Postcolonial thought: the emancipation of social theory?

postcolonial-thought-and-social-theorySome thoughts on: Go, Julian. Postcolonial Thought and Social Theory. New York, NY: Oxford University Press, 2016.

From the beginning, sociology has stylized itself as an emancipatory (or at least, progressive) social science (Burawoy, 2005). What then are we to do with the fact that the roots of sociological thought are built from ideas emanating from (if not outwardly praising) imperialism, colonialism, and domination of much of the world? This is the central question that Prof. Julian Go tries to tackle. He seeks to explore how this imperial context more precisely shaped the content of sociology and social theory— and whether it still does today. Does social theory bear the imprint of its imperial origins? Has social theory extricated itself from this earlier imperial entanglement?

This is a historical and theoretical challenge. Prof. Go spends the better part of the book tracing the classical social theory that underpins modern sociology as well as the countervailing postcolonial thought that emerged in the wake of decolonialization efforts throughout Asia and Africa. This historically grounded analysis of the actors and forces shaping social theory and postcolonial thought is based in conflict and division. Postcolonial thinking emerged as a result of the cultural and epistemological roots of social theory, and in opposition to it. Sociology largely accepts the notion that ideas are shaped by the social environments in which they are formed (Berger & Luckmann, 1966). For this reason, it is not hard to understand why the ways of knowing articulated via social theory and postcolonial thought are so radically different.

For Go, social theory is rooted in an ontology and has developed an epistemological approach that made imperialism understandable and justified. Auguste Comte first used the term “sociology” in 1839 to characterize “the social” distinct from political, economic, and religious realms. In practice though, it was a way of creating a new technical domain of elite social scientific researcher. Privileged classes have been able to use the technical understanding produced through sociology to manage threats to social order from below their ranks. Its foundational concepts were developed during the Enlightenment and rested on three central concepts: humanism, that there is a universal human nature that can be improved based on Reason; universalism, that the world is made up of basic unalterable truths that can be understood independent of space and time; and positivism, the reliance on scientific method as the best approach for understanding the world in general.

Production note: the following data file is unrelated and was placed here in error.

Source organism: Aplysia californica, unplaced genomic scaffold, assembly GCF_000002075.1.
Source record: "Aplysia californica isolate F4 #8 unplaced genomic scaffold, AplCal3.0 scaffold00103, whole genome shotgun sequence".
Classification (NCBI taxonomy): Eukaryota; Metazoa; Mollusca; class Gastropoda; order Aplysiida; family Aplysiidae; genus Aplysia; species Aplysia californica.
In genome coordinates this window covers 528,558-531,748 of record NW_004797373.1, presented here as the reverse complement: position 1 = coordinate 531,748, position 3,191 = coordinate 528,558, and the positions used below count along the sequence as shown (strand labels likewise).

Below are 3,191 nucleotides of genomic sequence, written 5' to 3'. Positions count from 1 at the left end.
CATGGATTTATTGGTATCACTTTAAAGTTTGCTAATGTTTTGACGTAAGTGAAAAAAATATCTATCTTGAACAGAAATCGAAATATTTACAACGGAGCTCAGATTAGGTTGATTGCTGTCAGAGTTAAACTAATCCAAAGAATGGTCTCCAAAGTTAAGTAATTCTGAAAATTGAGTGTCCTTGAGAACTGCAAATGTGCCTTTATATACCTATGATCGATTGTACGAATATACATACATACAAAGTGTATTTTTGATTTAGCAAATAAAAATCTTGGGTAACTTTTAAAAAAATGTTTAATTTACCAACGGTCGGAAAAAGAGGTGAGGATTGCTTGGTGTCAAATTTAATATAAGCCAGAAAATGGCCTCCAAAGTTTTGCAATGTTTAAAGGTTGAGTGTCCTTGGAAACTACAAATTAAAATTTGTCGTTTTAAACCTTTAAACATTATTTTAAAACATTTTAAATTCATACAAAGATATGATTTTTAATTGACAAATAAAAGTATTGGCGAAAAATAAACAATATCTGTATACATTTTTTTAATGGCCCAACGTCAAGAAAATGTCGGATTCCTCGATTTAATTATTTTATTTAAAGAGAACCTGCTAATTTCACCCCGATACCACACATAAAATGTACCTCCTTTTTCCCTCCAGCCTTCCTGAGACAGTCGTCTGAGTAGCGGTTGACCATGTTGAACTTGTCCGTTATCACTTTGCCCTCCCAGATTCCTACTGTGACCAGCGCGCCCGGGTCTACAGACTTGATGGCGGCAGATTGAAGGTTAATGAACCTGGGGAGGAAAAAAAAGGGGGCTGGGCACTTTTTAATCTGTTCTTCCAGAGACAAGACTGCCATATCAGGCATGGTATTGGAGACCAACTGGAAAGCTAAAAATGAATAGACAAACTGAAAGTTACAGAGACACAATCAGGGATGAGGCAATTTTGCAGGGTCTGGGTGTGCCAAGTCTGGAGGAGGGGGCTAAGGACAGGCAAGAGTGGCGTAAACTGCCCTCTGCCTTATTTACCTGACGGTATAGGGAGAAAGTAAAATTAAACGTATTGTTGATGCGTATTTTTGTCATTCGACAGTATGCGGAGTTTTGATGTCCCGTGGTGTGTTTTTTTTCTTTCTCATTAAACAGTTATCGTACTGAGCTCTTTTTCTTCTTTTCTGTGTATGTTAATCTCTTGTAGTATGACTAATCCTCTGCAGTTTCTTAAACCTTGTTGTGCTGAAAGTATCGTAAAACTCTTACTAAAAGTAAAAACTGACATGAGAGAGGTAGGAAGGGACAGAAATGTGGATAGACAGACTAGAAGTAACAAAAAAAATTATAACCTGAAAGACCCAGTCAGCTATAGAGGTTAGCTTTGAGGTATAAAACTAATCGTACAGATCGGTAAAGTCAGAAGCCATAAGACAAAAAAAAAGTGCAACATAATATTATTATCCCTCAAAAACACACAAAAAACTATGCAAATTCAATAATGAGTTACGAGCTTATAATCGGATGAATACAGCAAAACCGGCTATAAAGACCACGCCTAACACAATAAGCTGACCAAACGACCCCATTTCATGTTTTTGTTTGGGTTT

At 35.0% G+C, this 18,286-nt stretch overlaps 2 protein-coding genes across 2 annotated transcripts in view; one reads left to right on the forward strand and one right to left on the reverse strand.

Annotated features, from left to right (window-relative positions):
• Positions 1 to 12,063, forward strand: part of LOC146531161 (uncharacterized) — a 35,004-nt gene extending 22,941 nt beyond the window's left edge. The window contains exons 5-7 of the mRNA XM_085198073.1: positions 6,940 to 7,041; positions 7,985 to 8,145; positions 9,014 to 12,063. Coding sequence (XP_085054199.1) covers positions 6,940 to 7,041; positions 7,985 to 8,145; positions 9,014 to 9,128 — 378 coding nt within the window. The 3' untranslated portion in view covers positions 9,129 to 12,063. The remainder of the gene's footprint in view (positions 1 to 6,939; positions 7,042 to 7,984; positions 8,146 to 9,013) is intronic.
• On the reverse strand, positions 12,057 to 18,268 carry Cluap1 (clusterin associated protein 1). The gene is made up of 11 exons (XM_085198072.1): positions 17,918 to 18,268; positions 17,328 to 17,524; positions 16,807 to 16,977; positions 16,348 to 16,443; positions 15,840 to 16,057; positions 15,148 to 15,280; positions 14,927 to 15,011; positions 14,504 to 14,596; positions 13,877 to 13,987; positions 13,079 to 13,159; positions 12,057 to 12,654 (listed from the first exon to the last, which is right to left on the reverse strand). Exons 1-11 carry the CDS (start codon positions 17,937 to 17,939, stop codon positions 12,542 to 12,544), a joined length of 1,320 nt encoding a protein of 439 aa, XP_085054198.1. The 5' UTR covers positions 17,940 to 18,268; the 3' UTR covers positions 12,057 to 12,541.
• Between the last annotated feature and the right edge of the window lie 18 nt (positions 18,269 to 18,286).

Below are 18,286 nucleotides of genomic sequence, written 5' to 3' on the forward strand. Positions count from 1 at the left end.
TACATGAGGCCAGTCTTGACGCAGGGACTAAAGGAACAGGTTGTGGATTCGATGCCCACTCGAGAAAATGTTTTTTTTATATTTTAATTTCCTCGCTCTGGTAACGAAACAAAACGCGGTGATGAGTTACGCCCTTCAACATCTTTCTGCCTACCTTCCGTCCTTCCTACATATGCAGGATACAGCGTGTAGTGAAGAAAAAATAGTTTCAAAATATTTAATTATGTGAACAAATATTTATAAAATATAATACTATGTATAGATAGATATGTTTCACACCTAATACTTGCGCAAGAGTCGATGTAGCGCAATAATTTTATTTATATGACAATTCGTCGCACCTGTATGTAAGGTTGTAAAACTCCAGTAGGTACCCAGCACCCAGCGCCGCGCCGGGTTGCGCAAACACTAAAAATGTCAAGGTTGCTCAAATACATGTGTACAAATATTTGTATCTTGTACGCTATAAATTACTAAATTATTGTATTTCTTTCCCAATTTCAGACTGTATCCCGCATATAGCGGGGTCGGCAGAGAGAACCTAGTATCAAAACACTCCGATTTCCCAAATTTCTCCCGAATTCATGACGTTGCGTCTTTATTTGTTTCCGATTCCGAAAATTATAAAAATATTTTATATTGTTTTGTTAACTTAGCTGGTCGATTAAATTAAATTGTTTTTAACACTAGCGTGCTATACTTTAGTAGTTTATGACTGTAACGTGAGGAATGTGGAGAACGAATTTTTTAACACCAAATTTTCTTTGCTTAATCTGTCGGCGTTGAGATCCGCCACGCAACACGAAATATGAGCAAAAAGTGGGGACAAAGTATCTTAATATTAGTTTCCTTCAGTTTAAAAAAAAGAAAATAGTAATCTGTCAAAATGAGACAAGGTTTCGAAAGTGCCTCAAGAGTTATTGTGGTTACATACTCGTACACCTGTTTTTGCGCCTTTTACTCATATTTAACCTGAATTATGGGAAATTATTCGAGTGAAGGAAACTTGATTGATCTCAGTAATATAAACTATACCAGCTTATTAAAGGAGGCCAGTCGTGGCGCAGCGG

This is contrasted with postcolonial thought, which is fundamentally anti-imperial and grew out of English and literature departments at the beginning of the 1980s. Writers such as Edward Said, Gayatri Spivak, and Homi Bhabha; historians including Ranajit Guha or Dipesh Chakrabarty; and anti-colonial theorists Frantz Fanon, Aimé Césaire, Amilcar Cabral, W. E. B. Du Bois, and C. L. R. James were central to these efforts. These writers, and others, sought to articulate a worldview and cultural analysis that rejected the humanist/positivist way of knowing the world. As Go says, “Fanon saw in European humanism little else than a bourgeois narcissism projected onto the entire world— a world teeming, in the view of the Enlightenment, with ignorant hordes awaiting the salvation of European colonialism.” Because of the cultural and epistemological hold that social theory has had in the academy and society at large, postcolonial thought has been relegated to the humanities and literature departments. In fact, popular culture has, at times, paid more attention to postcolonial thinking and literature than has social science. Go writes that, “The New York Times has referred to Homi Bhabha more times than the American Sociological Review.” This enabled these thinkers, however, to direct their critiques to more than simple political domination and economic exploitation—it opened them to possibilities of emancipatory futures.